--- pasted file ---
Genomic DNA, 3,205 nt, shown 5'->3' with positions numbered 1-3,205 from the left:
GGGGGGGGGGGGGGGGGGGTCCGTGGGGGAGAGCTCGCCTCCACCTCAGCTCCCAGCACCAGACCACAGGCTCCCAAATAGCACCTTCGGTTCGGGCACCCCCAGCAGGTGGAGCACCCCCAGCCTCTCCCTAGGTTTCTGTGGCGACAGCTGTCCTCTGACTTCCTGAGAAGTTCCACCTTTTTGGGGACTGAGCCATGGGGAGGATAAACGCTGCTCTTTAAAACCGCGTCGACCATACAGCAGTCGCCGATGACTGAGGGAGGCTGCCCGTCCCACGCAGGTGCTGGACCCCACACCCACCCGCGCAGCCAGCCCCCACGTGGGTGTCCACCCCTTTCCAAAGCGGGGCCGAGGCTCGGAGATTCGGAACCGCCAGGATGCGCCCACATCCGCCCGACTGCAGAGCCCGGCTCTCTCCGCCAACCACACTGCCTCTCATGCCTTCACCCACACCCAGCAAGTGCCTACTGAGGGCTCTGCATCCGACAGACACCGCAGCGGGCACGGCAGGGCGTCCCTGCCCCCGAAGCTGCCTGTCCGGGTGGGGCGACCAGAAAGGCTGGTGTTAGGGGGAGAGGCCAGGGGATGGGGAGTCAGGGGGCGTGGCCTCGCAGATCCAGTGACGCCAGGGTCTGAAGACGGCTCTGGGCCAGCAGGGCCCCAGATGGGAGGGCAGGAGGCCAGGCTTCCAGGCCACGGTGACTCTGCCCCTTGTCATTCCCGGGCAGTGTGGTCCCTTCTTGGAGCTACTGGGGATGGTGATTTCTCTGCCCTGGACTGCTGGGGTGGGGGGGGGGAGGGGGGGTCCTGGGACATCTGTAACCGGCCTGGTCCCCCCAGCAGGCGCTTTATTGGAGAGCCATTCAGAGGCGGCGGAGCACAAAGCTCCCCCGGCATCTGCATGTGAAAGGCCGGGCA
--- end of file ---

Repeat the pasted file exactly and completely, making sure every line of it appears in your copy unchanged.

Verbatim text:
Genomic DNA, 3,205 nt, shown 5'->3' with positions numbered 1-3,205 from the left:
GGGGGGGGGGGGGGGGGGGTCCGTGGGGGAGAGCTCGCCTCCACCTCAGCTCCCAGCACCAGACCACAGGCTCCCAAATAGCACCTTCGGTTCGGGCACCCCCAGCAGGTGGAGCACCCCCAGCCTCTCCCTAGGTTTCTGTGGCGACAGCTGTCCTCTGACTTCCTGAGAAGTTCCACCTTTTTGGGGACTGAGCCATGGGGAGGATAAACGCTGCTCTTTAAAACCGCGTCGACCATACAGCAGTCGCCGATGACTGAGGGAGGCTGCCCGTCCCACGCAGGTGCTGGACCCCACACCCACCCGCGCAGCCAGCCCCCACGTGGGTGTCCACCCCTTTCCAAAGCGGGGCCGAGGCTCGGAGATTCGGAACCGCCAGGATGCGCCCACATCCGCCCGACTGCAGAGCCCGGCTCTCTCCGCCAACCACACTGCCTCTCATGCCTTCACCCACACCCAGCAAGTGCCTACTGAGGGCTCTGCATCCGACAGACACCGCAGCGGGCACGGCAGGGCGTCCCTGCCCCCGAAGCTGCCTGTCCGGGTGGGGCGACCAGAAAGGCTGGTGTTAGGGGGAGAGGCCAGGGGATGGGGAGTCAGGGGGCGTGGCCTCGCAGATCCAGTGACGCCAGGGTCTGAAGACGGCTCTGGGCCAGCAGGGCCCCAGATGGGAGGGCAGGAGGCCAGGCTTCCAGGCCACGGTGACTCTGCCCCTTGTCATTCCCGGGCAGTGTGGTCCCTTCTTGGAGCTACTGGGGATGGTGATTTCTCTGCCCTGGACTGCTGGGGTGGGGGGGGGGAGGGGGGGTCCTGGGACATCTGTAACCGGCCTGGTCCCCCCAGCAGGCGCTTTATTGGAGAGCCATTCAGAGGCGGCGGAGCACAAAGCTCCCCCGGCATCTGCATGTGAAAGGCCGGGCA